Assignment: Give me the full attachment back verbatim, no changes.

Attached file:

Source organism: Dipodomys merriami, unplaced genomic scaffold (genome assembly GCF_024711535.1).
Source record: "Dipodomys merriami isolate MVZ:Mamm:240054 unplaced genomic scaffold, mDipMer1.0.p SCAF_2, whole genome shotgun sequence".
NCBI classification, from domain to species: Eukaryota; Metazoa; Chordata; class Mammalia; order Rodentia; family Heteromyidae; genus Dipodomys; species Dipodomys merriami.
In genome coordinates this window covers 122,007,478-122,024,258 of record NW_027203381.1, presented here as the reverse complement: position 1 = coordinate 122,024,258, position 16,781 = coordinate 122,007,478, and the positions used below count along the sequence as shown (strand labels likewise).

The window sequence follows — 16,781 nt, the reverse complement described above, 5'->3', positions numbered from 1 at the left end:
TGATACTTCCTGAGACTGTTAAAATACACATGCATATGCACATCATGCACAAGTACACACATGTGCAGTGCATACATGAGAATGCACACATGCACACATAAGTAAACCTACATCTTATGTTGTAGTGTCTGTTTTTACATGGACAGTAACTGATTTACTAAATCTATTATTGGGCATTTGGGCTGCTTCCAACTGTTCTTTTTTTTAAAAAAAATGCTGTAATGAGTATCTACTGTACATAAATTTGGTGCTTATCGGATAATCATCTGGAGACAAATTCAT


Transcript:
Source organism: Dipodomys merriami, unplaced genomic scaffold (genome assembly GCF_024711535.1).
Source record: "Dipodomys merriami isolate MVZ:Mamm:240054 unplaced genomic scaffold, mDipMer1.0.p SCAF_2, whole genome shotgun sequence".
NCBI classification, from domain to species: Eukaryota; Metazoa; Chordata; class Mammalia; order Rodentia; family Heteromyidae; genus Dipodomys; species Dipodomys merriami.
In genome coordinates this window covers 122,007,478-122,024,258 of record NW_027203381.1, presented here as the reverse complement: position 1 = coordinate 122,024,258, position 16,781 = coordinate 122,007,478, and the positions used below count along the sequence as shown (strand labels likewise).

The window sequence follows — 16,781 nt, the reverse complement described above, 5'->3', positions numbered from 1 at the left end:
TGATACTTCCTGAGACTGTTAAAATACACATGCATATGCACATCATGCACAAGTACACACATGTGCAGTGCATACATGAGAATGCACACATGCACACATAAGTAAACCTACATCTTATGTTGTAGTGTCTGTTTTTACATGGACAGTAACTGATTTACTAAATCTATTATTGGGCATTTGGGCTGCTTCCAACTGTTCTTTTTTTTAAAAAAAATGCTGTAATGAGTATCTACTGTACATAAATTTGGTGCTTATCGGATAATCATCTGGAGACAAATTCAT